Welcome to APBML - AP Block Markup Language

the DIY, roll-your-own ASCII-2-AP block code tool. | © Baker Franke 2017

Input: apml
[block], |val|, (cond),
2-spaces=tab, <- = arrow
Input: AP Pseudocode
2-spaces=tab, <- = arrow,
{} should be on own line
AP Pseudocode APML
Rendered Blocks
font-size: 12
(230 x 313)
HTML to Copy:

(this HTML creates the blocks at left using this: blockStyles.css stylesheet)
Saved Code
(Simple concatented text in reverse-chrno order, saved to local storage.)


What this is:

A hacked together janky string parser that lets you dictate how and where AP CSP-style blocks are drawn by converting from AP CSP Pseudocode, or from using a markup language that I made up and am calling APML - AP Markup Language.

What this is NOT:

This is NOT an AP pseudocode complier, validator, coding environment, or any other thing that might lead you to believe this is doing something beyond drawing pretty picutres on the screen.

It will NOT ensure you write valid AP-style pseudocode or blocks. Basically, it will let you write incorrect code. Consider this as freedom from constraints.

What problem does it solve?

Writing the text-based form of AP pseduocode is easy. Drawing the blocks is anoying so this helps you automate it to some degree. With this tool you can quickly construct AP-style block code.

The main thing you might want is to screen-cap an image of the code for use on handouts, quizzes, etc. You can also easily copy out the HTML - the same code that is rendered on the screen - for use on your own site. You'll need the blockStyles.css file that accompanies it. Yes, I made up my own arbitrary tags.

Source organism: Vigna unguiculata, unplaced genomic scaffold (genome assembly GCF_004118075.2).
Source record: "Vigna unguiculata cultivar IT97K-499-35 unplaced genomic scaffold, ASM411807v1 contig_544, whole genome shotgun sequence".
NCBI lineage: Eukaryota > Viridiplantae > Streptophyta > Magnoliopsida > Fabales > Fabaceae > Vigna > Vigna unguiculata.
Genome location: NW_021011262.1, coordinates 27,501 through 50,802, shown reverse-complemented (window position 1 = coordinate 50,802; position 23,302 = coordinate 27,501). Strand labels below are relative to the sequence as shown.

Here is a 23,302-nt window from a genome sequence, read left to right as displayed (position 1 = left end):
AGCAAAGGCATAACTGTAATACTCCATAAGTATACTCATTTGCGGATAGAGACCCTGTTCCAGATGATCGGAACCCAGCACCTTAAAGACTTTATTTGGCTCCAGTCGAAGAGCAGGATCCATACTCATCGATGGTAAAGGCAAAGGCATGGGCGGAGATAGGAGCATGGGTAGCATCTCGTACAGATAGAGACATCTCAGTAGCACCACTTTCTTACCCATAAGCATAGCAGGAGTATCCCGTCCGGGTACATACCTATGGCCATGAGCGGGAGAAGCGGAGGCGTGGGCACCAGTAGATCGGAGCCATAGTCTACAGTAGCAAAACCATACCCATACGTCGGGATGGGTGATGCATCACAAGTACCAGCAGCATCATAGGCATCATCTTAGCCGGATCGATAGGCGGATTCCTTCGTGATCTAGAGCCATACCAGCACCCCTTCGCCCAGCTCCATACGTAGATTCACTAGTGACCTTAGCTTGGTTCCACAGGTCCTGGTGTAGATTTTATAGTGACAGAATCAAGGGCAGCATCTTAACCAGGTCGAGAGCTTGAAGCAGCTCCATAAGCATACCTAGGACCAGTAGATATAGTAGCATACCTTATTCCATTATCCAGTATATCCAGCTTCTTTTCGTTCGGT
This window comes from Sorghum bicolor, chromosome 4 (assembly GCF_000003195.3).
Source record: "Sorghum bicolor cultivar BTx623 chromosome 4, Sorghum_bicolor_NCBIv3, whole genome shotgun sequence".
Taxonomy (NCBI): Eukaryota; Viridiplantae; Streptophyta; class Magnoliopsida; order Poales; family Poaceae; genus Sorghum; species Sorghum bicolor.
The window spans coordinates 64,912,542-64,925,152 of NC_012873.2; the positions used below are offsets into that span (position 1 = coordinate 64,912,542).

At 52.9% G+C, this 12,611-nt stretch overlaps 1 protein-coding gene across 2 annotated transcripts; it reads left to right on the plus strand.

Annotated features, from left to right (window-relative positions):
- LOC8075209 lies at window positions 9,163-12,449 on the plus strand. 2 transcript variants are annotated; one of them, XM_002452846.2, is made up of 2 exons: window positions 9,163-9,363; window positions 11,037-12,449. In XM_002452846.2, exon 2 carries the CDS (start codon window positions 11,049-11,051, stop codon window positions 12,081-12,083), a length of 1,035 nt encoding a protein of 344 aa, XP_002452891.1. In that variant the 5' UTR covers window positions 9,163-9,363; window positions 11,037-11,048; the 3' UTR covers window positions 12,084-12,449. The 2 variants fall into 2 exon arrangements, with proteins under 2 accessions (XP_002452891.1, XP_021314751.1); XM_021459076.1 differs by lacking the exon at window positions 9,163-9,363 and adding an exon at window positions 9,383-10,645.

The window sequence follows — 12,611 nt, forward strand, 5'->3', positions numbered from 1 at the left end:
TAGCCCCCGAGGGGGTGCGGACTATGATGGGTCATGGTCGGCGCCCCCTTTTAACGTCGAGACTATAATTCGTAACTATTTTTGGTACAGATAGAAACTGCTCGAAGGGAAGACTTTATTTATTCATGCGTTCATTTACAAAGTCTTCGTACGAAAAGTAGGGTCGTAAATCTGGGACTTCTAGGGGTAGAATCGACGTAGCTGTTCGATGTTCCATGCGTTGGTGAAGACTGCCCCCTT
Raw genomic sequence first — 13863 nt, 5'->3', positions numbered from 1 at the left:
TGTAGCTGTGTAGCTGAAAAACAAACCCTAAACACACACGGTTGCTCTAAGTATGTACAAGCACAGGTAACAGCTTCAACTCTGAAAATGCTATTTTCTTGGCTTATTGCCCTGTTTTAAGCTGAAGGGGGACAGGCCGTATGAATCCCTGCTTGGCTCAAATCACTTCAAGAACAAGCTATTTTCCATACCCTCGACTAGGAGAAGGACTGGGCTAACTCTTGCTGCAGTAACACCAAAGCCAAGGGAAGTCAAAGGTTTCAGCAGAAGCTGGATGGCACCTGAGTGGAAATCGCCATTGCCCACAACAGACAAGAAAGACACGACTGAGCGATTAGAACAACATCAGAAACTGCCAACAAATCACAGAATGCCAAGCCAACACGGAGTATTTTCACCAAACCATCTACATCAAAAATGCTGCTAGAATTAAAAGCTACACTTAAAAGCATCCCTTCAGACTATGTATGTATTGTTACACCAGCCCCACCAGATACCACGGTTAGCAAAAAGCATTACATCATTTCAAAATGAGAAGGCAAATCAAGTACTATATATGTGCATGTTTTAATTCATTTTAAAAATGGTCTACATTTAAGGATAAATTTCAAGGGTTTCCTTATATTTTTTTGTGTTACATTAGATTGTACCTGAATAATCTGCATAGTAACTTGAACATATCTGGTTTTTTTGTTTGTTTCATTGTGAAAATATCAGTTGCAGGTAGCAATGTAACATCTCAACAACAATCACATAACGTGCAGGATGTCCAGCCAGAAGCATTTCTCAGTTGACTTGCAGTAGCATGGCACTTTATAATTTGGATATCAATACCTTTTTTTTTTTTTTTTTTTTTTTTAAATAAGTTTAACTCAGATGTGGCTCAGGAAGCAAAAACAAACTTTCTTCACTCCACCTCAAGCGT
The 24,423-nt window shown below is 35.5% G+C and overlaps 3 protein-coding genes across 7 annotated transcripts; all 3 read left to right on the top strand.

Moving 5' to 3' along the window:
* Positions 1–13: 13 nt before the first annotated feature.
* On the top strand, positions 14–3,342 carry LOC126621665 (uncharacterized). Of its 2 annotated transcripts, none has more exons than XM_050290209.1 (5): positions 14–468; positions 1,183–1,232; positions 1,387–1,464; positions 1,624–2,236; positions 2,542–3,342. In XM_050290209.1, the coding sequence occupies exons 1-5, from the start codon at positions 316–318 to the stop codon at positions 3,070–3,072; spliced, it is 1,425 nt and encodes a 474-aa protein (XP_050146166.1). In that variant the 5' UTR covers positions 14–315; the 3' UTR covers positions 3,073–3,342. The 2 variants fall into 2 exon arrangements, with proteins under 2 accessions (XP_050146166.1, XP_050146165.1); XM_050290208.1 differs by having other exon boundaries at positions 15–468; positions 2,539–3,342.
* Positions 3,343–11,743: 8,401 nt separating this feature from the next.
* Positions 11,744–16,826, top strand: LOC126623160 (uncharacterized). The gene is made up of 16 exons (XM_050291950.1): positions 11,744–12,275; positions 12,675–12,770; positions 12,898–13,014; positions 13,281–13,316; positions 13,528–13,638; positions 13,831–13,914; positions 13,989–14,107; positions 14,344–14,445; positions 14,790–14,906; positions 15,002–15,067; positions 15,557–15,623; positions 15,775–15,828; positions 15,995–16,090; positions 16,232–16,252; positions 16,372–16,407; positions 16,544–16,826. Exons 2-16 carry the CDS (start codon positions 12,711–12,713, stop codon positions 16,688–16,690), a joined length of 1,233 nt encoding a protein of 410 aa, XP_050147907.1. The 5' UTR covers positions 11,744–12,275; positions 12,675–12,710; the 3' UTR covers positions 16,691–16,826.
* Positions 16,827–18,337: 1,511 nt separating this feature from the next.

Mileage may vary on toggling back and forth between AP pseudocode and APML

The code that process the AP pseudocode into APML and vice versa is not robust (and under the hood extremely finiky). It does a pretty good job in most circumstances but you might notice little artifacts get introduced along the way. If this happens, I told you so. You'll have to clean up your own mess.

If AP pseudocode doesn't convert nicely, just switch to APML and do the formatting by hand.

How does APML work?

First, APML is completely made up...by me...for purposes of this app. So you know, good luck.

Think of apml as a weird hybrid a drawing tool. You type ASCII text in the input box and special characters are interpreted to draw AP-style blocks. There are really only 6 special characters: [ ] ( ) | <- (square brackets, parentheses, pipes, and left-arrow).

Here's how to use it:

Mini doc:

  1. [ code ] -- Rounded Rectangle - used by most ap-style statements. e.g. [a <- 7]
  2. ( condition ) -- Oval - used by conditions and conditional expressions
  3. | value/expr | -- Square Rectangle - used for arguments, parameters and some expressions
  4. <- -- Converts to left arrow symbol: ←
  5. (2 spaces) -- use for indenting. Single spaces are ignored.
Half-thing: making blocks gray
  • IF, REPEAT, PROCEDURE, FOR -- The interpreter will recognize these keywords and make the block be shaded in gray. You don't have to do anything to make the blocks gray. It is done auto-magically.

  • APML and AP-to-blocks converter. © Baker Franke 2017

    Creative Commons License
    This work is licensed under a Creative Commons Attribution-NonCommercial-ShareAlike 4.0 International License.